Season ripe for pimelea poisoning

Western regions warned over pimelea poisoning

POISONOUS PLANT: A cow with severe pimelea poisoning, showing swelling of the jaw, neck, brisket and lower belly.

POISONOUS PLANT: A cow with severe pimelea poisoning, showing swelling of the jaw, neck, brisket and lower belly.

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The wet winter across western areas has created conditions ripe for a major outbreak of poisonous pimelea plants.

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CATTLE producers have been warned that the unseasonally wet winter followed by dry times has created conditions ripe for a major outbreak of pimelea plants.

According to Livestock Biosecurity Network national operations manager Sarah-Jane Wilson there are already high numbers of pimelea plants being seen among the growth of pasture after the recent rain.

Pimelea is a native, but poisonous seasonal plant.

Western cattle producers have been warned about poisonous pimelea plants.

Western cattle producers have been warned about poisonous pimelea plants.

“It is often seen in outbreak conditions when density of competing pasture plants is low, and when soils are bare or degraded,” Ms Wilson said.

“The condition in livestock is also known as St George Disease and Marree disease, reflecting the regional areas generally impacted - the drier regions of western NSW, Queensland and northern South Australia.”

Cattle with Pimelea poisoning may show a combination of clinical signs, including: 

- Swelling (oedema) of the jaw, neck and brisket (sometimes progressing to under the belly in severe cases).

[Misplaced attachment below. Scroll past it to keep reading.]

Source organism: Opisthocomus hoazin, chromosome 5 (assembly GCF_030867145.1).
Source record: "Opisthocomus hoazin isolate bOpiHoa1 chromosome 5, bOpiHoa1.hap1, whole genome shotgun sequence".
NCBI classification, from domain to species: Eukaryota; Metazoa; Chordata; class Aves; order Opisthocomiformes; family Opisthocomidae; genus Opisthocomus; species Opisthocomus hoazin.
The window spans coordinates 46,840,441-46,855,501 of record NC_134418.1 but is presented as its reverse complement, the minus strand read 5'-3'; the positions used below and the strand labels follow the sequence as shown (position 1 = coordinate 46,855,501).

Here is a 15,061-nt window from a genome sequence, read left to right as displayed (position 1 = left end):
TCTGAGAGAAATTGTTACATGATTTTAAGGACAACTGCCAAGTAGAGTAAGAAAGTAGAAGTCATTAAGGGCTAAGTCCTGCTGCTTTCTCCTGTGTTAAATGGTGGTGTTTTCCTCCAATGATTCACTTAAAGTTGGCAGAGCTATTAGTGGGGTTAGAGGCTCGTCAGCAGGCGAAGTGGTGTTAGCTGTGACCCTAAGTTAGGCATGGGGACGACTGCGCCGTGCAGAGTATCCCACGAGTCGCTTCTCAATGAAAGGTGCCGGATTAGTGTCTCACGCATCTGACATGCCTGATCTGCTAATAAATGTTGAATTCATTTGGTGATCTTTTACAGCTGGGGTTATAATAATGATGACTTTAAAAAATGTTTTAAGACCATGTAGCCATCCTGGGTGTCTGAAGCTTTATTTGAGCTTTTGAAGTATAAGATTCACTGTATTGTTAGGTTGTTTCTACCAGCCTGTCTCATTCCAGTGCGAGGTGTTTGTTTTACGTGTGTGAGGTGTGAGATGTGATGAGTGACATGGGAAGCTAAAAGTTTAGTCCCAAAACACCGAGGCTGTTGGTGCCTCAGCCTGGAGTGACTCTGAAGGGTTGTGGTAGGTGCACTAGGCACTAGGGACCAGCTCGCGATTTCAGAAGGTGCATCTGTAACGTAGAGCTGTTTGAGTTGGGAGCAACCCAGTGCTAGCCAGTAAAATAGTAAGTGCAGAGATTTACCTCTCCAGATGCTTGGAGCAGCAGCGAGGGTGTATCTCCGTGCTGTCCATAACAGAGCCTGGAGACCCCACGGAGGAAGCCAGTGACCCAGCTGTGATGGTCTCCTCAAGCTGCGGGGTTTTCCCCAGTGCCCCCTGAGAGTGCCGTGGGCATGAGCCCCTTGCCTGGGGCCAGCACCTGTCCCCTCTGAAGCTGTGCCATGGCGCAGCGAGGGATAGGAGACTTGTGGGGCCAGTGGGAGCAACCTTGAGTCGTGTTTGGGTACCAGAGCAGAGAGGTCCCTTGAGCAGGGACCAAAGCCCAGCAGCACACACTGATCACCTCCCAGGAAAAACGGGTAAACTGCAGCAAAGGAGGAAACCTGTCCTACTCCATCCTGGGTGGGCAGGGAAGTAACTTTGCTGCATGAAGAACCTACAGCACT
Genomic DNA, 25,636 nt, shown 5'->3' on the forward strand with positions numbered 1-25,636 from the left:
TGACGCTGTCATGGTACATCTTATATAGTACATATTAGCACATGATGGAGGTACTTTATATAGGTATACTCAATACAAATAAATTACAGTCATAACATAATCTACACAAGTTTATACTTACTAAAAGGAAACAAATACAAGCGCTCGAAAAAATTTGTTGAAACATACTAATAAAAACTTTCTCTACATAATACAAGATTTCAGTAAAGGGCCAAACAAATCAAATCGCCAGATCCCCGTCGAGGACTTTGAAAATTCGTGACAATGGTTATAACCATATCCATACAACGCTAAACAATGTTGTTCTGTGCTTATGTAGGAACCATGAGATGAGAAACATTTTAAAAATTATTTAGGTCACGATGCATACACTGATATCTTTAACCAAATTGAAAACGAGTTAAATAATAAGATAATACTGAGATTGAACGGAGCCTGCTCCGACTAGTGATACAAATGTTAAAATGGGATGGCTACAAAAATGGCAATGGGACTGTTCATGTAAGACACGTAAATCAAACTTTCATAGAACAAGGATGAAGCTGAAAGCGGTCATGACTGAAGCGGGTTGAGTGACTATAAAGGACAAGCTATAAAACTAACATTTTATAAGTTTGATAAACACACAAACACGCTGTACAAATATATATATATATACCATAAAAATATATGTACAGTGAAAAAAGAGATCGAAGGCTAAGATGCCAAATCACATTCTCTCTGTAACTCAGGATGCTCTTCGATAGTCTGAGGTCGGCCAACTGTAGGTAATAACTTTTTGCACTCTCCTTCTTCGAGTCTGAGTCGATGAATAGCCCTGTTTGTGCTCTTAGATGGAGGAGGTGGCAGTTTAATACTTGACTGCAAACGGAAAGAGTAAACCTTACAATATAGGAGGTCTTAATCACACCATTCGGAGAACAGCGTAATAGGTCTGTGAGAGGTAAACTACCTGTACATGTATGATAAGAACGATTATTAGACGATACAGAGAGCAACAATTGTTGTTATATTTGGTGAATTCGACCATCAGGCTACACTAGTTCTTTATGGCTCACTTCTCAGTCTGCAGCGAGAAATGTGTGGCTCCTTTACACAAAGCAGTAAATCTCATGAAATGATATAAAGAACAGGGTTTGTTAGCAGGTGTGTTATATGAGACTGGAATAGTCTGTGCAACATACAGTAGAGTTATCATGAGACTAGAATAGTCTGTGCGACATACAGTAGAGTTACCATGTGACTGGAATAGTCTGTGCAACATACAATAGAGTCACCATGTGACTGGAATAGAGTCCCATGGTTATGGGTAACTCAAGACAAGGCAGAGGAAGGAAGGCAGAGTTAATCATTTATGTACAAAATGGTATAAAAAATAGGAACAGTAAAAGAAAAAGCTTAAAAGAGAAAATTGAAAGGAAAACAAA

- Anaemia and pale mucous membranes.

- Weight loss.

- Diarrhoea (sometimes containing blood).

- Breathing difficulties.

- Reduced appetite.

- Depression.

- Reluctance to move.

Pimelea poisoning predominantly affects cattle, although can also affect sheep (mostly seen as scours), and occasionally horses.

Sarah-Jane Wilson, Livestock Biosecurity Network national operations manager.

Sarah-Jane Wilson, Livestock Biosecurity Network national operations manager.

During the 2006 conditions when pimelea densities in some areas were up to 69 plants per square metre, horses affected developed the full suite of clinical signs, consistent with poisoning in cattle. 

Ms Wilson said stock generally consume the plant material in its dried form (in pasture, soil or water) during normal grazing or inhale the dried particles of plant material, which is eventually ingested. The green plant is highly unpalatable.

“It is reported that naive or introduced cattle are more likely to succumb to poisoning than home-bred cattle, which may suggest a learned behaviour or perhaps some resistance to the poison,” Ms Wilson said.

“Although pimelea is susceptible to herbicides, broad scale use of such products is not generally feasible. The most useful strategy to manage pimelea is to identify the plant early and strategically graze pastures to avoid the drying pimelea plants.”

For more information on Pimelea – the plant, poisoning and management go to the Department of Agriculture and Fisheries ‘Understanding Pimelea Poisoning of Cattle’.

The story Season ripe for pimelea poisoning first appeared on Queensland Country Life.

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